Today I want to share my tempeh making experience, I have a new batch growing ready for my friend that is coming to install my instant gas hot water system, my way to repay friends that help me is to cook up a storm for them and this friend is vegan so I’m making tempeh for him there is nothing like homemade tempeh, you won’t eat that store bought tempeh that I personally think smells like old socks again!!!
Not sure what I’m going to create with it yet something simple so as not to over whelm the mushroomy sweet taste of the tempeh, I will more than likely stir fry it with some rehydrated slippery Jacks (Suillus luteus) I dried from last season and fresh greens. I will also just fry some and serve with a hot dipping sauce, as in the picture I used here.
I love soy beans but it can be hard to get locally grown organic beans here in Tassie so I’m keen on finding alternate beans that I can make tempeh with and so far I have tried a rice and seaweed tempeh, that was nice and a home grown broad bean tempeh that needed twigging a bit the bean pieces needed to be smaller but it was a nice tempeh and broad beans grow well here in Tassie, I dry heaps each year I use them in everything I use flour in or I ferment them and make fermented broad bean pikelets another story.
I have been cooking and working with food for many years and never ever dreamt of making my own tempeh I thought it was going to be some specialized technically hard thing to create so never even bothered to look it up even though I make my own soy milk and tofu. I just thought because it used culture it would be beyond me but it is very, very easy….
On a recent trip to Indonesia where tempeh makes up a good part of their diet and they grow it there it was in every little corner store wrapped in banana leaves just sitting out with the veggies, It motivated me to really look into the process when I got home.
Plus my mother had bought me Sandor Kratz book Wild Fermentation on request which has now become my bible and it is no exaggeration to say this book changed my life! Sandor’s book has many other amazing recipes and directions and he made tempeh making sound so easy, so that was it I decide I was going to give it a crack, so I bought the cultures and I haven’t looked back.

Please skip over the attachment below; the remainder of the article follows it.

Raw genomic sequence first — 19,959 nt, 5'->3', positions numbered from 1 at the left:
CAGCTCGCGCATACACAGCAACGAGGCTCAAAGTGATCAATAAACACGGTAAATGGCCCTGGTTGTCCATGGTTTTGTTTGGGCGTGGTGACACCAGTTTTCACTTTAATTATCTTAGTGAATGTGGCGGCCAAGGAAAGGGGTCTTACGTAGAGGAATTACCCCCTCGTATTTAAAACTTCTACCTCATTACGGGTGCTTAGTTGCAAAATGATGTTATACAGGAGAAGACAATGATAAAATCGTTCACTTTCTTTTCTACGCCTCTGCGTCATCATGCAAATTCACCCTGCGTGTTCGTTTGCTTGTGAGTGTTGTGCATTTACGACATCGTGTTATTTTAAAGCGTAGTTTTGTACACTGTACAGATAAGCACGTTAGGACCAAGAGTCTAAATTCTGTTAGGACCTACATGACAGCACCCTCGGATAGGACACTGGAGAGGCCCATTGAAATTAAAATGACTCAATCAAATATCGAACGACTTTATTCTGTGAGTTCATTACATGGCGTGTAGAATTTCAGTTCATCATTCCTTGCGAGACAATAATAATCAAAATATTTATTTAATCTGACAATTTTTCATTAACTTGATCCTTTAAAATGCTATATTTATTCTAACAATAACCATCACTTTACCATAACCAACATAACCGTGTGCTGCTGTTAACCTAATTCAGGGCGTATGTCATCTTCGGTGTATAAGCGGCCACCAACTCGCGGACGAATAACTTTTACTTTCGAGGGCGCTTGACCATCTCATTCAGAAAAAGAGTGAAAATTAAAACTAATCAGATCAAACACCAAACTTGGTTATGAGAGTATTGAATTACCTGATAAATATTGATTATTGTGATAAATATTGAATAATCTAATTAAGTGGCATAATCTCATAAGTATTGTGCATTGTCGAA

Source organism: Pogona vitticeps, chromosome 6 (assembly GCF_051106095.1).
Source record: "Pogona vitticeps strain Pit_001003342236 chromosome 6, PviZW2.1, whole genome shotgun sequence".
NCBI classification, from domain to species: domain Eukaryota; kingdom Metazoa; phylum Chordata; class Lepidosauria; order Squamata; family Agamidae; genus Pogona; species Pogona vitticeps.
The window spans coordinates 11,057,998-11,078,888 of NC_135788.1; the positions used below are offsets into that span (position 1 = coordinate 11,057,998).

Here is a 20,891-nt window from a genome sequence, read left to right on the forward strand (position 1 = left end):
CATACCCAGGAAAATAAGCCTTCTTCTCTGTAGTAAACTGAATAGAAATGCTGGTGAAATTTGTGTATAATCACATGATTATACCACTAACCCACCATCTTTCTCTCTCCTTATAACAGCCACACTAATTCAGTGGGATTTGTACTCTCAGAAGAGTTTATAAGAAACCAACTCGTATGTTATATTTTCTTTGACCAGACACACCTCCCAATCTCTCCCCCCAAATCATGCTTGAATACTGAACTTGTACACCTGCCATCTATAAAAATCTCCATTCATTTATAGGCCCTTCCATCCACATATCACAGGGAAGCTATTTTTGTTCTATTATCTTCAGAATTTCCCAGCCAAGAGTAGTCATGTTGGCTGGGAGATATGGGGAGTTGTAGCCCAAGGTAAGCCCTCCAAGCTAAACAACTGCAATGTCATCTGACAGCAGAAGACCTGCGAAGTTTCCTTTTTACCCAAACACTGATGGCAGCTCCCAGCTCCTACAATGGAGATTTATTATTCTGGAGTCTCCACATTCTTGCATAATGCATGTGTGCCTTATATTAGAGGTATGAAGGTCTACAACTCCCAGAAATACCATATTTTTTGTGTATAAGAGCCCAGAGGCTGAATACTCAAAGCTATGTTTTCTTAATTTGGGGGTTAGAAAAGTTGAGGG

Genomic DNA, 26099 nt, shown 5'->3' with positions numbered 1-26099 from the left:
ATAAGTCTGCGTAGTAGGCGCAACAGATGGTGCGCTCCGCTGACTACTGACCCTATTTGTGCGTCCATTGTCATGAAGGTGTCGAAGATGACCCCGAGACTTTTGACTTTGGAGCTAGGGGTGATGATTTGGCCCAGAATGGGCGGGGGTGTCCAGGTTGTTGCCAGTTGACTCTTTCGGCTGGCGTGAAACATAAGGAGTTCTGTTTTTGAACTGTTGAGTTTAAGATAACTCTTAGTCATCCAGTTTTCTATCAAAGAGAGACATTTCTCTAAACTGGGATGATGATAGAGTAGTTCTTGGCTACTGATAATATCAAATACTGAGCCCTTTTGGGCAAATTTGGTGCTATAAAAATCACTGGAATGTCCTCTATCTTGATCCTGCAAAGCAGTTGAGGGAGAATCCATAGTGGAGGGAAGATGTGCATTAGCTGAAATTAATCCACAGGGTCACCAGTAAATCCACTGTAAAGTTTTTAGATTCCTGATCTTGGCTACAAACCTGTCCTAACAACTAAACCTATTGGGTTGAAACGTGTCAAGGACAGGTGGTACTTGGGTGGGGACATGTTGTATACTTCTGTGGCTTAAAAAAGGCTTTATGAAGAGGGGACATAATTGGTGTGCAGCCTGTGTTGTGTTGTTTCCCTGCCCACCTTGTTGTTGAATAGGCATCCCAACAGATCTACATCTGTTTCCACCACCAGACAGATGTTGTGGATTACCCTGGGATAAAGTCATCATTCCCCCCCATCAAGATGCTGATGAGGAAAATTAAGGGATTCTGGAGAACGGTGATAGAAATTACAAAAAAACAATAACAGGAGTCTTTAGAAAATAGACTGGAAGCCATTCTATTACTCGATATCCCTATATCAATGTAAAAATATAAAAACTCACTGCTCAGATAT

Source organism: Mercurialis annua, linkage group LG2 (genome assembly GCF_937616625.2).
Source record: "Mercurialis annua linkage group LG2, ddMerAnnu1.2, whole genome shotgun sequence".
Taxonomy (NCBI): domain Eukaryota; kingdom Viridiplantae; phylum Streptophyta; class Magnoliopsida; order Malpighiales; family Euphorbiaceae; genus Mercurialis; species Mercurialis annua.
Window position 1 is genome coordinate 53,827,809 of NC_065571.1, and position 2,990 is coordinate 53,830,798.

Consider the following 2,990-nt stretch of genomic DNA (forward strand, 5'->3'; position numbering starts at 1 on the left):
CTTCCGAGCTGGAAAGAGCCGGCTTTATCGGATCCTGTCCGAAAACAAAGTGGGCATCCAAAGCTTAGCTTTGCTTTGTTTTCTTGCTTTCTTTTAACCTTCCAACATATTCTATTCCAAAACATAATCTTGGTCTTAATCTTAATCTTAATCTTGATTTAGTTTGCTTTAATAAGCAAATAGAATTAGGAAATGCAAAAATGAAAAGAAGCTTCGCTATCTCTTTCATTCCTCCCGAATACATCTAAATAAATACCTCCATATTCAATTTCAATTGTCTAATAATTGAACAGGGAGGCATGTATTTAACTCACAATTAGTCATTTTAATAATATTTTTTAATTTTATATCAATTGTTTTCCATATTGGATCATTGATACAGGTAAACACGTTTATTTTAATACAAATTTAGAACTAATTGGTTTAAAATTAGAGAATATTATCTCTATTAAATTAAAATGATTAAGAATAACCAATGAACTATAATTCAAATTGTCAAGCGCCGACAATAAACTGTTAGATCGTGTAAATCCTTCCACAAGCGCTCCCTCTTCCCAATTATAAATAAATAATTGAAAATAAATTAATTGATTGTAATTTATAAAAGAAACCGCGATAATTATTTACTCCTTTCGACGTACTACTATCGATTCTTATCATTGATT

I will explain the process and my experience with making tempeh and hopefully it will motivate you to give it a go you wont be sorry. So once you have everything you need which is beans, vinegar, culture a heat pad or heating source a frame to grow tempeh in and a good digital thermometer you are set. Ok I soak the beans overnight and early in the morning I de hull them by draining them and putting them into a clean tea towel and massaging and rubbing the hull’s off, this also splits the beans and if they are cooked rite they should only split in two not mash up, they are over cooked if this happens.
I then put them in a big pot full of water and scoop off the floating hulls with a deep frying spoon, the ones with wire scoop that they have in Asian grocer’s, now there is a trick to this technique, it is all about rhythm! or it’s all in the wrist as some say, you need to vigorously stir the beans to get a whirl pool happening and as the beans are swirling around and as they are starting to sink you come along behind in a circular motion and collect all the floating hulls and if you keep stirring in a rhythm and at a pace where you are stirring up the settling hull at every stroke and catching them in the scoop with the next stroke but not hard enough to bring the beans up…… play with it, it can be very relaxing as most rhythmic thing are.